Bill Madden: Breaking down the candidates on the Hall of Fame’s Golden Era ballot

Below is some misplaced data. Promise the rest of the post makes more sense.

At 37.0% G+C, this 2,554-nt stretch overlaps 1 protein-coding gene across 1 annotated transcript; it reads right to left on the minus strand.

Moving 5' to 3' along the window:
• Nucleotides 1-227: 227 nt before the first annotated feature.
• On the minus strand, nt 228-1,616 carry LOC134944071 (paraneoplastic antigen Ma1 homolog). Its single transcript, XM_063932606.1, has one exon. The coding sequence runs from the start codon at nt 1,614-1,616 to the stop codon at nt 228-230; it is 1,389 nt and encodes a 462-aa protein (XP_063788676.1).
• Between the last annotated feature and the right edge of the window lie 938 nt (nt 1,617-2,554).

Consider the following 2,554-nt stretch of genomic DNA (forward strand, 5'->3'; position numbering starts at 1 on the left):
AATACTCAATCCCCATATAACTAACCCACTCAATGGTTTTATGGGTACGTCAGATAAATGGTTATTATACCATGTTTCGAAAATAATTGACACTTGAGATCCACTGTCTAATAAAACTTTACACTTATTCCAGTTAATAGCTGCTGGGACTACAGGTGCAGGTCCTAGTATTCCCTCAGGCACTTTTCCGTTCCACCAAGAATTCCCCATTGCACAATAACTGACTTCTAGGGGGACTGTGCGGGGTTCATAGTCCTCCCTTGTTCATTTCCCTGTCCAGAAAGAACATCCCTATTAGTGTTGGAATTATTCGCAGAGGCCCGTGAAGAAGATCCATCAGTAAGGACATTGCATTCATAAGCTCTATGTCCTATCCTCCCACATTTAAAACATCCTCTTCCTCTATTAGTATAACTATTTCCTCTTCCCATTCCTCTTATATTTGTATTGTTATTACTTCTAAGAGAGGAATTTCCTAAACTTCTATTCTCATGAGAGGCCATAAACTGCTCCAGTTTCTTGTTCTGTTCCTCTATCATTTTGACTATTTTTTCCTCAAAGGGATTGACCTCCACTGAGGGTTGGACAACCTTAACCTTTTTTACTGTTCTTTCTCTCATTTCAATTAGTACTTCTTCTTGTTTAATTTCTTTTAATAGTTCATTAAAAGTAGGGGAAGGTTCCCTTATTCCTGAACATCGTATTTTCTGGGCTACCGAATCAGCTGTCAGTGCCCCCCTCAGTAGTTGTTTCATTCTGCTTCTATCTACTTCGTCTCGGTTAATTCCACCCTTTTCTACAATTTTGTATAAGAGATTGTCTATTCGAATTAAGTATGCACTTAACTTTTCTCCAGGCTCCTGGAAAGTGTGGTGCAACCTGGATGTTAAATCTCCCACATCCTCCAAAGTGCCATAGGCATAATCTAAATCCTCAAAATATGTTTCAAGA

Dick Allen was another player who endured his share of racial intolerance, particularly early in his career with the Phillies (1963-69), and that has been a major tenet of the organized Hall of Fame campaign for him out of Philadelphia in recent years. The Allen campaign has also cited numerous former teammates and foes who maintain that, even in the absence of exit velo in those days, nobody hit the ball harder than he did. And maybe he did. But in terms of being a dominant player for a substantial period of time, Allen falls short. He did have three fairly dominant seasons with the Phillies — in 1964 when he hit .318 and led the National League in runs, triples and total bases and was Rookie of the Year, and ‘66 and ‘67 when he hit over .300 and led the NL in OPS — and two more for the White Sox, in 1972 when he led the AL in homers, RBI, walks, slugging, OBP, and OPS and won the MVP award, and 1974 when he led the AL in homers, slugging and OPS in only 128 games. But overall, Allen had only seven seasons in which he played over 140 games, had only 1,848 hits, and was traded five times.

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